The 6 April State Pension changes: All you need to know
The State Pension is changing. Below is a breakdown of the key things you need to know, as well as links to resources that you may find helpful.
When am I eligible?
If you reach State Pension age on or after 6 April, your State Pension will be a regular payment of £155.65 per week from the government. If you reach State Pension age before 6 April 2016, you will receive the State Pension under the current scheme.
Use this calculator to see when you will reach State Pension age.
How much State Pension will I get?
Those over the age of 55 can request a pension statement that will give an estimate of how much State Pension they have earned so far.
Be aware that the amount represented by this statement is an estimate, and not a guarantee. It is based on an individual’s current National Insurance record, and does not take into account future contribution years.
Some people will be entitled to a greater pension than the new minimum of £155.65. If this applies, the additional entitlement will be protected and will rise by CPI rather than the triple lock guarantee, as is the case with the standard State Pension.
Use this form to get your State Pension statement.
How is what I am entitled to worked out?
Your National Insurance record before 6 April 2016 will be used to calculate your new State Pension. Usually you will need to have 10 qualifying years on your record to guarantee some sort of payment, though you will require 35 qualifying years to get the State Pension in full.
If you want to increase your State Pension amount, you may be able to pay voluntary National Insurance contributions. Similarly, you may be able to make voluntary payments if you have gaps in your National Insurance record.
What if I’m not working?
If you claim Child Benefit for a child under 12, get Jobseeker’s Allowance or Employment and Support Allowance, or get Carer’s Allowance, you may get National Insurance credits that will count towards your State Pension.
What if I am currently contracted out?
From 6 April 2016, you will not be able to contract out of the Additional State Pension. If you are currently contracted out, you may find that you end up paying more National Insurance from 6 April, because those who are contracted out pay National Insurance at a lower rate.
The only people that have been able to be contracted out since 2012 are those whose employer runs a contracted out pension scheme.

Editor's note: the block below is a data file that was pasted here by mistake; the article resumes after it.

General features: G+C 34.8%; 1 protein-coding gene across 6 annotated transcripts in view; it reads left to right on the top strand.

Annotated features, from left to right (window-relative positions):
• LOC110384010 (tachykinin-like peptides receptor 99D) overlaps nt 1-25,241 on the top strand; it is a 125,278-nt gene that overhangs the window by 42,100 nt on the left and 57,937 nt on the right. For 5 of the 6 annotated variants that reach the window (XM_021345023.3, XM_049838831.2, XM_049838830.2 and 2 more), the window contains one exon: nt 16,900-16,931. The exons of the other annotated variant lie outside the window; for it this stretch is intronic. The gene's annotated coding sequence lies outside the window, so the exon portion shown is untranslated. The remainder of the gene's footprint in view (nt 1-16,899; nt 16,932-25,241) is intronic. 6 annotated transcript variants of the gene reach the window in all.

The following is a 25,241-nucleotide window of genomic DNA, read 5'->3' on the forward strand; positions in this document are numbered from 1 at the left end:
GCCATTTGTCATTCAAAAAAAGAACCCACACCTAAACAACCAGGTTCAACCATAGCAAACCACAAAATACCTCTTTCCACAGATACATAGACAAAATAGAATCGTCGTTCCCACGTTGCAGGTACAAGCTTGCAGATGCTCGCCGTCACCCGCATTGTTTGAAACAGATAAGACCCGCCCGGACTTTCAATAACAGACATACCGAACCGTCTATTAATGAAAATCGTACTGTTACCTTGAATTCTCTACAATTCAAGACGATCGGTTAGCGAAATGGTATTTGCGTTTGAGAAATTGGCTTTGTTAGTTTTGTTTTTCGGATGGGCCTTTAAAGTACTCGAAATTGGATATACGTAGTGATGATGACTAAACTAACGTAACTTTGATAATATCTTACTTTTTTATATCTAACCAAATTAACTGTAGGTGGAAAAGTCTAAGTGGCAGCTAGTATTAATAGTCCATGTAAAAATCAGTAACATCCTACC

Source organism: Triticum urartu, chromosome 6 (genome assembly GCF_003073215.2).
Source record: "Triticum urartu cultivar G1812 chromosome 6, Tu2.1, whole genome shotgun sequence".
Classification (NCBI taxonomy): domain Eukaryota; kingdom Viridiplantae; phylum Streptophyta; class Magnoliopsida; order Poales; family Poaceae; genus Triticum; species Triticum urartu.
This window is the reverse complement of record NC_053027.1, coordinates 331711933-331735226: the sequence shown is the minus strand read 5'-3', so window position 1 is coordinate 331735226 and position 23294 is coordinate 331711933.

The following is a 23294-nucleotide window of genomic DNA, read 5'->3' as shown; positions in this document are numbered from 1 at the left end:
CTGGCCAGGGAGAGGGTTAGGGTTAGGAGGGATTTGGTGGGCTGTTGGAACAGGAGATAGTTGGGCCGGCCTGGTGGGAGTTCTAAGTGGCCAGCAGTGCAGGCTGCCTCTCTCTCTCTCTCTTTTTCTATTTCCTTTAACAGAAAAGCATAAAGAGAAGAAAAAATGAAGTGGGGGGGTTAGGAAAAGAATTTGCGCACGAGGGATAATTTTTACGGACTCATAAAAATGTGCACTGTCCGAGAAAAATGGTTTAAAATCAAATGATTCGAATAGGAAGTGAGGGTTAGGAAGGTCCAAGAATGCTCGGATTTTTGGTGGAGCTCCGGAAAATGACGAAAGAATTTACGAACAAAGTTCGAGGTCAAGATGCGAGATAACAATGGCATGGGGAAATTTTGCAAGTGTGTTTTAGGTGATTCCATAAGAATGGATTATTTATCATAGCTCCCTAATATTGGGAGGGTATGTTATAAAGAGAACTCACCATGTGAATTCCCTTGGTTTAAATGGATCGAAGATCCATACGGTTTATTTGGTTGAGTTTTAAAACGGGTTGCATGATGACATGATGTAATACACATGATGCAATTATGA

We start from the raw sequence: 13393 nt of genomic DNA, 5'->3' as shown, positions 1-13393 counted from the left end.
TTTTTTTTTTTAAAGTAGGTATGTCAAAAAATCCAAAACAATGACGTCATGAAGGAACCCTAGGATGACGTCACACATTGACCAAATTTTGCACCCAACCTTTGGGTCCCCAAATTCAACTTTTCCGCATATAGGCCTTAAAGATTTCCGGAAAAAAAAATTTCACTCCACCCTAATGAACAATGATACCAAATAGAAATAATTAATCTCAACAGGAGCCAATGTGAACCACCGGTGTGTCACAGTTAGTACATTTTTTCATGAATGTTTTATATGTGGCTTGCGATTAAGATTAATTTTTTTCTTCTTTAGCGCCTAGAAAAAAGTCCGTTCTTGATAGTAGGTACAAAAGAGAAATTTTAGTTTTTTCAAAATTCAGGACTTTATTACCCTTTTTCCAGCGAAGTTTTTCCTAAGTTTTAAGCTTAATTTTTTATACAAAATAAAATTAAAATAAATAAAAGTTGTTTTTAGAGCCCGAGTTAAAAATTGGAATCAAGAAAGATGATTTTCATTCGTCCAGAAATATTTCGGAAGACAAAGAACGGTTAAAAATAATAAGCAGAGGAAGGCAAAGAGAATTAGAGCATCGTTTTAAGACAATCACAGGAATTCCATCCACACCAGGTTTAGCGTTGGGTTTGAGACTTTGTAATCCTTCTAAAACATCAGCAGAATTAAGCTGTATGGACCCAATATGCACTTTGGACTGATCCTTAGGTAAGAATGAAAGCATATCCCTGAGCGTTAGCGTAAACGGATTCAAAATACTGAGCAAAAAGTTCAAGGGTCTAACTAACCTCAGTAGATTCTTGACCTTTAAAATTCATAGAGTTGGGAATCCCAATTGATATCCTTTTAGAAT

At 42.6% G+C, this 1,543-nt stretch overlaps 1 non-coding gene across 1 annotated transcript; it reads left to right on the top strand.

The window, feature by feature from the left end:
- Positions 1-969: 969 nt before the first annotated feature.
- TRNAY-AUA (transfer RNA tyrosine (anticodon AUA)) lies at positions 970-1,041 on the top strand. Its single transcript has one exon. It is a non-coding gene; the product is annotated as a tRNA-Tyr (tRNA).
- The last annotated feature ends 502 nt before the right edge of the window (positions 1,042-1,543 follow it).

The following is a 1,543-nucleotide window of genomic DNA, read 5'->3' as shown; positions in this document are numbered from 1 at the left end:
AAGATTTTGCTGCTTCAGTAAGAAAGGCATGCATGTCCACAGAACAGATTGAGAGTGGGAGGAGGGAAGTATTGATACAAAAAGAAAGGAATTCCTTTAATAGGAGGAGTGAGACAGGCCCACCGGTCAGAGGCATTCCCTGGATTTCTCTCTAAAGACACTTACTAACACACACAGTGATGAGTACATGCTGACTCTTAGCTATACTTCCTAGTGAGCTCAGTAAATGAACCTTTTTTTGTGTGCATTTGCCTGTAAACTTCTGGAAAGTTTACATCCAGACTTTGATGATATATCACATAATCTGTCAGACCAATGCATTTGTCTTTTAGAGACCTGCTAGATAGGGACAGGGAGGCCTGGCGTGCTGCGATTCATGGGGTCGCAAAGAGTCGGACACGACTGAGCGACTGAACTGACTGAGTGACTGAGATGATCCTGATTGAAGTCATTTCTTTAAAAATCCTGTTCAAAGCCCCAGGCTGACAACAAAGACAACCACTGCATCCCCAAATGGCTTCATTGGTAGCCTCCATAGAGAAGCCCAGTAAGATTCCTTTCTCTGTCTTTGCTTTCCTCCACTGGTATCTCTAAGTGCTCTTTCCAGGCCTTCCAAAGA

You can generally tell if you are contracted out by taking a look at your payslip. If the section relating to National Insurance contributions is marked with the letter D or N then you are contracted out. If it is marked with an A, you are not.
Your pension will be reduced if you are contracted out of the Additional State Pension, however you will be able to increase your pension up to the full level.
If you are contracted out and would like additional information, view the Government’s ‘contracting out’ factsheet.
Can I defer payments?
If you reach State Pension age and then decide, for whatever reason, not to start taking your money immediately, you could get extra State Pension when you finally decide to claim. For every nine weeks you defer, your State Pension will increase by 1%. This works out at around 5.8% for every full year you put off claiming.
Can State Pension be inherited?
You may be able to inherit an extra payment if you are widowed, but not if you remarry or form a new civil partnership before reaching State Pension age.
If your partner died while they were deferring their State Pension, had reached State Pension age before 6 April, or you were married/in a civil partnership when they died, you may inherit part or all of their State Pension.
What happens if I retire overseas?
In most instances you will be able to claim the new State Pension if you move overseas. However, your State Pension may be affected if your circumstances change. For more information, you may benefit from speaking to the International Pension Centre.
What if I have other pensions?
If you also have a private and/or workplace pension, you may benefit from a discussion with an independent financial adviser. VouchedFor can help you find a rated adviser in your area.
If you require further information, visit the Pensions Advisory Service or view the Government’s factsheet